There are many thousands of closed landfills in the UK. In general all domestic waste landfills filled before the 1950s now exert little or no environmental impact as they contained a low organic content from the start. They did not ever become significantly methanogenic (methane producing), and were:
- normally shallow (2 to 5 metres deep),
- contained a great deal of ash and clinker from home fires,
- were rarely capped with a substantial thickness of soil materials,
- and they were as a result, sufficiently permeable to be “flushed” by percolating rainwater.
The leachate such sites produced was dissipated by dilution and dispersion, without any really structured decisions being made at all about the impact this might cause on the natural environment Fortunately, this did not matter greatly as the effects were short lived and localised.
The leachates they produce today will have slightly elevated salinity, metals, potash etc, but ammonia levels will be very close to background concentrations. Many have been developed as car parks, playing fields etc, and even built-upon with no ill effects, as long as suitable foundations to limit settlement, have been installed, and any soils contaminants are sufficiently deeply buried not to affect topsoil quality.
The result in these landfills is a well composted waste residue, which gives no odour if excavated, and even uncapped “tips” can now support substantial stands of trees.
The presence of these old landfills has only been systematically mapped since Local Authority contaminated landfill registers were introduced in the late 1990’s.
The UK Environment Agency’s “in my backyard” web site, shows some of the most recently closed landfill sites, alongside active sites.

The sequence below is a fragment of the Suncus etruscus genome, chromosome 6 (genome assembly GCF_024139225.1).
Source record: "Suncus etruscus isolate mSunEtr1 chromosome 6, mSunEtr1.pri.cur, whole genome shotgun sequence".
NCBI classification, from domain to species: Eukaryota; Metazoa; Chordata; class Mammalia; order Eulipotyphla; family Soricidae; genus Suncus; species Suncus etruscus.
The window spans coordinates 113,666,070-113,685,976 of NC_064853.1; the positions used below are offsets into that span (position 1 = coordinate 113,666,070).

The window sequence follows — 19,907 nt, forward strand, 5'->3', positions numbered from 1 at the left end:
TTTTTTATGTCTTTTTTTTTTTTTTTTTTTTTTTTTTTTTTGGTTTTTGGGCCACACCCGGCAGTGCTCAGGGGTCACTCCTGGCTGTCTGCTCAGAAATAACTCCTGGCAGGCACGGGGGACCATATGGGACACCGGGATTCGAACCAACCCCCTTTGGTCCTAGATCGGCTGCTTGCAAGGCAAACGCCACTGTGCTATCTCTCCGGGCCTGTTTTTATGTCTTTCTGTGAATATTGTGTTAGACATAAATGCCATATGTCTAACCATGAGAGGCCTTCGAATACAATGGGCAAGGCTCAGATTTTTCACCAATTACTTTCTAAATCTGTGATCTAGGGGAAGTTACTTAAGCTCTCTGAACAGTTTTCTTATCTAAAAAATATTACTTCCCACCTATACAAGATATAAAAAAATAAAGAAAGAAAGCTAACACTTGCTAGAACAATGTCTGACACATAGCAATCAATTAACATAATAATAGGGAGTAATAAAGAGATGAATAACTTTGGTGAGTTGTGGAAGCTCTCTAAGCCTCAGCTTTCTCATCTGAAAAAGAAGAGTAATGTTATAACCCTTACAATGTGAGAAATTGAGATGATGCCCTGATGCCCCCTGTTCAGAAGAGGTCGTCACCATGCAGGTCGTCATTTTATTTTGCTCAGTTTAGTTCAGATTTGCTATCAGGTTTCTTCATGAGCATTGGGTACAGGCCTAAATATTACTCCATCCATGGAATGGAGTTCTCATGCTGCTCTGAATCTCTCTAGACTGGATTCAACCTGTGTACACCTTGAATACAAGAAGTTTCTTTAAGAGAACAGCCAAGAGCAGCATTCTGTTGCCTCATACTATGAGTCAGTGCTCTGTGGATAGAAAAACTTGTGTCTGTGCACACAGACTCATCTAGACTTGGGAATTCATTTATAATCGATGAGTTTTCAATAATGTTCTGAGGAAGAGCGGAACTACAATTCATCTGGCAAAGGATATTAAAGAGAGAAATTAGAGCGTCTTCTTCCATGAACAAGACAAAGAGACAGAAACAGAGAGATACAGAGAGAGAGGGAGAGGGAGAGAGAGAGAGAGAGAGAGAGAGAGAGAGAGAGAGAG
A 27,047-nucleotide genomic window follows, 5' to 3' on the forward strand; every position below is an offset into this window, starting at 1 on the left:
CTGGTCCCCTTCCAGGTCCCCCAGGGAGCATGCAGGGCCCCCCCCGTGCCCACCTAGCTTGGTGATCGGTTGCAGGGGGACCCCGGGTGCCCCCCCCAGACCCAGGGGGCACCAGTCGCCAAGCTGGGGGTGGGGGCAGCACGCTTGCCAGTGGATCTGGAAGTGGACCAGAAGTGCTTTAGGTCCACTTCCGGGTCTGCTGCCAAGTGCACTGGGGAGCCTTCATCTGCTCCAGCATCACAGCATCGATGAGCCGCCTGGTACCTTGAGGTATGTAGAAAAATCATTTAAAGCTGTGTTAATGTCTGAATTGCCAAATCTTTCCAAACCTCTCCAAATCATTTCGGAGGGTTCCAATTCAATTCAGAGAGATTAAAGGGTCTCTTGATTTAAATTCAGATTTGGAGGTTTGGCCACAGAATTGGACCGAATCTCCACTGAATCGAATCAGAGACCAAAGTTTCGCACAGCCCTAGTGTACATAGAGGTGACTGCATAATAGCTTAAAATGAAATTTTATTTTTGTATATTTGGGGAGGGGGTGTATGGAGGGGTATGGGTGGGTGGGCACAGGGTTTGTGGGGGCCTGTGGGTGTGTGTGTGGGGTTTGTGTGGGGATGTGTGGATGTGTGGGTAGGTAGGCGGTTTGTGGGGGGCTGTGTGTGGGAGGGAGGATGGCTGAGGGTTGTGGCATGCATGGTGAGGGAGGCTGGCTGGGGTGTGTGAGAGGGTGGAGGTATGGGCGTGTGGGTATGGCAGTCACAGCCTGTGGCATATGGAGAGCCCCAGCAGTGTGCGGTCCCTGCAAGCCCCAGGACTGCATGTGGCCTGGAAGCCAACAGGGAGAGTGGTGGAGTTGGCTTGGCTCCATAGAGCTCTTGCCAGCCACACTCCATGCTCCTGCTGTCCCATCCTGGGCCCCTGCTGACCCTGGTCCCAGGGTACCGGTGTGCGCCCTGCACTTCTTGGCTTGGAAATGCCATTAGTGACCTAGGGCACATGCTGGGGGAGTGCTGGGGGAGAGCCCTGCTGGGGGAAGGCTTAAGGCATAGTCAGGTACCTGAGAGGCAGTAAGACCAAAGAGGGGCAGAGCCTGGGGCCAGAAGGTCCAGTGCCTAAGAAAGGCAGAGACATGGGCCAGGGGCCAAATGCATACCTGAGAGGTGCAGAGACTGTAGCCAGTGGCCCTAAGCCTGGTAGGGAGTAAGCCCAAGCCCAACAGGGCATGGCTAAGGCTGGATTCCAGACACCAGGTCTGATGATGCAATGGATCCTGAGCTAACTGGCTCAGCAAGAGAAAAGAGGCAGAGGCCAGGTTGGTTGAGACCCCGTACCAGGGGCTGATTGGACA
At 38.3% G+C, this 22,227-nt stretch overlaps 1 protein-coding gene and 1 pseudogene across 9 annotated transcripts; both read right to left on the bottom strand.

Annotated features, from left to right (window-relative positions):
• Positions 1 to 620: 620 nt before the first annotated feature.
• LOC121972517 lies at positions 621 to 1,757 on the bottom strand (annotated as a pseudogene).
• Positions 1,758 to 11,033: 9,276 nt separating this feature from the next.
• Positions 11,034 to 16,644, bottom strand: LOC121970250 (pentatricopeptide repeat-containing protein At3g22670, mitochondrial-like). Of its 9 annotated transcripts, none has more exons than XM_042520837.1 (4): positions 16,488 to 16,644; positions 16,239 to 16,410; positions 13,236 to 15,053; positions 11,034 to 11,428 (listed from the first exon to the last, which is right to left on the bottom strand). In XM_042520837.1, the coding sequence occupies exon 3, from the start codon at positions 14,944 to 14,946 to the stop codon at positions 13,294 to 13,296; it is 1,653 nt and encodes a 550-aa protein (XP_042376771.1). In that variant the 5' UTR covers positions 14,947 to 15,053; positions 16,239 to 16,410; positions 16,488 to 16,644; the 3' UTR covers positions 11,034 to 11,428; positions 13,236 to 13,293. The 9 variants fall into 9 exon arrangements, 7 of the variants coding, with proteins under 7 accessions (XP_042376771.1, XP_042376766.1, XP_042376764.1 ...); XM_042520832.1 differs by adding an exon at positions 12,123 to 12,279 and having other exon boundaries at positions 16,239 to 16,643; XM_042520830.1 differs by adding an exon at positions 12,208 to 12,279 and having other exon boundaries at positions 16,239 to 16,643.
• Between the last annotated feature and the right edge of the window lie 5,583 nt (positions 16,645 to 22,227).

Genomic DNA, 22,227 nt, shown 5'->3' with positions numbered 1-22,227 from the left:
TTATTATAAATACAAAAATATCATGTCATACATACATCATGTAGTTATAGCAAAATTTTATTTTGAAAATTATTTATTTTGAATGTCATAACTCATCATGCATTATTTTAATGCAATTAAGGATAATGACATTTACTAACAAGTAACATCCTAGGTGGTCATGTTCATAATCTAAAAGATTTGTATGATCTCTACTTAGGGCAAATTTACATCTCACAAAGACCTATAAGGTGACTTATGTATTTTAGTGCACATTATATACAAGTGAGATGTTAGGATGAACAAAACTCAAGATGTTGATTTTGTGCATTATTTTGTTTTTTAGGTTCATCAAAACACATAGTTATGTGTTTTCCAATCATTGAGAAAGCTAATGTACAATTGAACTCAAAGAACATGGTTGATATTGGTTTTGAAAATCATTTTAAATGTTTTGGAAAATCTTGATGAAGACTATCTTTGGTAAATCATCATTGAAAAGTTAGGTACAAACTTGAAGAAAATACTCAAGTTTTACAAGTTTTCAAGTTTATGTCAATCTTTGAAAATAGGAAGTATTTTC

How Closed Landfills Changed
During the 1960s, transport links improved, the sites each became larger, plastics entered the waste stream, and with improved affluence, waste tonnages rose. Home fire generated ash and clinker diminished progressively, alongside the cessation of home burning of organic and calorific value materials. Gas or oil fired central heating was installed in homes across the nation, and Clean Air Act regulated restraints on home burning, became the norm by the mid 1970s.
Without most of us realising it at all, we had created all the conditions necessary for today’s monster landfill “super” sites, with their ensuing need for containment and all their other emissions problems.
These landfills were built before there was any national regulation, and were not lined. For more information on landfill lining see our landfill lining development section.
Landfill linings are physical barrier systems intended to, as far as possible, prevent the escape of water and gases out of the body of the landfilled waste. A Landfill Liner is placed at the bottom and sides of modern landfills and are continuously welded to as far as possible provide a watertight seal. They are […]
In this article we make the prediction that all UK Landfills will close within 5 Years. The current trend in waste reduction/ diversion from landfill shows that the nation will achieve Zero Waste to Landfill and quite soon as well. That momentous occasion will take place in 5 to 6 years time, according to the figures […]
The Evolution of Landfill Lining Design in the UK from Dilute and Disperse to Full Containment The image above is one that we published back in 2004 and is one of the most important progressions in the history of landfills in the UK. It was a webpage in itself and rendered in efficient HTML code […]
Here is an explanation of the requirements of the DSEA Regulations and what they mean for landfill site owners and operators. All landfill owners (and by delegation their operators) fall under this regulation, and must act in order to comply with Dangerous Substances and Explosive Atmospheres Regulations (DSEAR) which have been in force since July 2006. DSEAR – […]